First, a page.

SISTER SOPHIA HILLING
QUEEN ALEXANDRA'S IMPERIAL MILITARY NURSING SERVICE
12TH OCTOBER 1918 AGE 34
BURIED: TOURGEVILLE MILITARY CEMETERY, FRANCE
This might not be exactly what Rupert Brooke wrote but when Mrs Sarah Hilling chose this inscription for her daughter she had Brooke's poem, The Soldier, firmly in her mind:
If I should die, think only this of me;
That there's some corner of a foreign field
That is for ever England. There shall be
In that rich earth a richer dust concealed;
A dust whom England bore, shaped, made aware,
Gave, once, her flowers to love, her ways to roam ...
At one time this was the most famous poem in England and Brooke, who died in 1915 on his way to take part in the Gallipoli Campaign, the most famous war poet.
I wish it had been possible to find out more about Sophia Hilling - most records give her name as Sophie, including the War Graves Commission, but the record of her baptism and all the census returns give it as Sophia.
She was born in Deptford, South London. Her father, Samuel Hilling, was a rag cutter, someone who cut up rags for paper making. He died before 1901 when her mother, Sarah Hilling, was supporting herself as a charwoman. Sixteen-year-old Sophia was a general domestic servant. Ten years later she was a sick nurse working at the Birmingham Workhouse Infirmary.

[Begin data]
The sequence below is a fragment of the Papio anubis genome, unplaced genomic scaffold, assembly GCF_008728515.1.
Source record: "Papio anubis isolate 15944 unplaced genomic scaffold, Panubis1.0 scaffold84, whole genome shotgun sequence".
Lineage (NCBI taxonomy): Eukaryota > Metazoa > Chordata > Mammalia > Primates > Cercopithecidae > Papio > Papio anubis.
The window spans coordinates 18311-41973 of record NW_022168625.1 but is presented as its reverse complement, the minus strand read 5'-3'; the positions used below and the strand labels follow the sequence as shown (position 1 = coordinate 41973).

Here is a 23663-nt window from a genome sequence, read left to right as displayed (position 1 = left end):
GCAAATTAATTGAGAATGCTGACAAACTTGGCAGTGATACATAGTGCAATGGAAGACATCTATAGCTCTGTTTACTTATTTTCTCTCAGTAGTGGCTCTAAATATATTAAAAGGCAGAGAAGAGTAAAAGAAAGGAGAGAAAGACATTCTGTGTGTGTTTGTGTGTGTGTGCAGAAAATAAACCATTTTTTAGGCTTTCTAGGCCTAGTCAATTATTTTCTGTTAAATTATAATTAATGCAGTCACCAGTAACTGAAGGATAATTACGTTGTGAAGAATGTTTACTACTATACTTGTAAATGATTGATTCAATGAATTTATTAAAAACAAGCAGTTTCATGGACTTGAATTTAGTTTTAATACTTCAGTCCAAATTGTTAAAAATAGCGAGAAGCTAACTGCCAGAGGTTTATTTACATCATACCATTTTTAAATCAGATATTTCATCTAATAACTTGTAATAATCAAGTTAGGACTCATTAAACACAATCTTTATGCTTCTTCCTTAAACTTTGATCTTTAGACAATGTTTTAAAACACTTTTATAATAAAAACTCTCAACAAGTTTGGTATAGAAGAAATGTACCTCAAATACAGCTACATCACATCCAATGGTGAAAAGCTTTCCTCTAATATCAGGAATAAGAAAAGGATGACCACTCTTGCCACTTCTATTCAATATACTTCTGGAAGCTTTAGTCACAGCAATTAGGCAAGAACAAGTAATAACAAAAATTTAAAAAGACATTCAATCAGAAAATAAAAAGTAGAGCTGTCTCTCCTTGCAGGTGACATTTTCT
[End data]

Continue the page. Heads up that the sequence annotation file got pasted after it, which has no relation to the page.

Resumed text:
According to the information her mother gave the Commission, Sophia Hilling had had four year's war service before she died. There is no information as to where but in 1917 she was awarded the Royal Red Cross Medal (Second Class) for "bravery, coolness and devotion to duty whilst on active service". At this time she was working at the Welsh Metropolitan War Hospital, Whitchurch, Cardiff where soldiers received both orthopaedic and psychiatric treatment.
By October 1918 Hilling was in France working at one of the general hospitals in Trouville, France when she fell ill. On 12 October E Maud McCarthy, Matron-in-Chief of the British Expeditionary Force in France and Flanders, recorded in her official diary:
"Wired Matron-in-Chief, War Office, and reported to DGMS that Sister S. Hilling, QAIMNS reported on the "Dangerously ill" list with pneumonia."
And then the next day:
"Wired Matron-in-Chief, War Office, and reported to DGMS that Sister S. Hilling, QAIMNS on the "Dangerously ill" list yesterday, died at 10.30 p.m."
[E Maud McCarthy's war diary is a wonderful resource. It has been transcribed by Scarlet Finders and can be read here.]